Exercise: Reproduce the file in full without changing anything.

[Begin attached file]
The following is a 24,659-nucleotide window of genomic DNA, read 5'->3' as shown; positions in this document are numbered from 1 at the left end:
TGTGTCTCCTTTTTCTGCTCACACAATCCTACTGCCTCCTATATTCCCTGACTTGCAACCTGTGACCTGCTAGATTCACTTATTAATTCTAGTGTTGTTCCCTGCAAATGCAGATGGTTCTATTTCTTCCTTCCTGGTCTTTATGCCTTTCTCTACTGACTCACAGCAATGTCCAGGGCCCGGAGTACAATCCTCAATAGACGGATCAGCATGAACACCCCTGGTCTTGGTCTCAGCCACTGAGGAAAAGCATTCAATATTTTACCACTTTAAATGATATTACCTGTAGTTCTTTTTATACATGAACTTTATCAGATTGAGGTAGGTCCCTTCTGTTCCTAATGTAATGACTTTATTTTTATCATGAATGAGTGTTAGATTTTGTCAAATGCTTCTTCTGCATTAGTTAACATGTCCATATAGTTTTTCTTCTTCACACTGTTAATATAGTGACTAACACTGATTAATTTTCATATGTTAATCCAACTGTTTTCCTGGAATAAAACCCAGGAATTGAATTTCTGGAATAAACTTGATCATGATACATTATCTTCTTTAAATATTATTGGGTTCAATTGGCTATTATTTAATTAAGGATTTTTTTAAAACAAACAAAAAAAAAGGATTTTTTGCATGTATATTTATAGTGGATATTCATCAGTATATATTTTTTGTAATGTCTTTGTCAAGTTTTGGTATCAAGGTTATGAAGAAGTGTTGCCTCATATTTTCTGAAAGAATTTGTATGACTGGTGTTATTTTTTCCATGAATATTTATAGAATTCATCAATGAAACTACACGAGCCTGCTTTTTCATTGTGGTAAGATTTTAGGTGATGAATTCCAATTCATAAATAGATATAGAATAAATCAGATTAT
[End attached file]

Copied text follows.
The following is a 24,659-nucleotide window of genomic DNA, read 5'->3' as shown; positions in this document are numbered from 1 at the left end:
TGTGTCTCCTTTTTCTGCTCACACAATCCTACTGCCTCCTATATTCCCTGACTTGCAACCTGTGACCTGCTAGATTCACTTATTAATTCTAGTGTTGTTCCCTGCAAATGCAGATGGTTCTATTTCTTCCTTCCTGGTCTTTATGCCTTTCTCTACTGACTCACAGCAATGTCCAGGGCCCGGAGTACAATCCTCAATAGACGGATCAGCATGAACACCCCTGGTCTTGGTCTCAGCCACTGAGGAAAAGCATTCAATATTTTACCACTTTAAATGATATTACCTGTAGTTCTTTTTATACATGAACTTTATCAGATTGAGGTAGGTCCCTTCTGTTCCTAATGTAATGACTTTATTTTTATCATGAATGAGTGTTAGATTTTGTCAAATGCTTCTTCTGCATTAGTTAACATGTCCATATAGTTTTTCTTCTTCACACTGTTAATATAGTGACTAACACTGATTAATTTTCATATGTTAATCCAACTGTTTTCCTGGAATAAAACCCAGGAATTGAATTTCTGGAATAAACTTGATCATGATACATTATCTTCTTTAAATATTATTGGGTTCAATTGGCTATTATTTAATTAAGGATTTTTTTAAAACAAACAAAAAAAAAGGATTTTTTGCATGTATATTTATAGTGGATATTCATCAGTATATATTTTTTGTAATGTCTTTGTCAAGTTTTGGTATCAAGGTTATGAAGAAGTGTTGCCTCATATTTTCTGAAAGAATTTGTATGACTGGTGTTATTTTTTCCATGAATATTTATAGAATTCATCAATGAAACTACACGAGCCTGCTTTTTCATTGTGGTAAGATTTTAGGTGATGAATTCCAATTCATAAATAGATATAGAATAAATCAGATTAT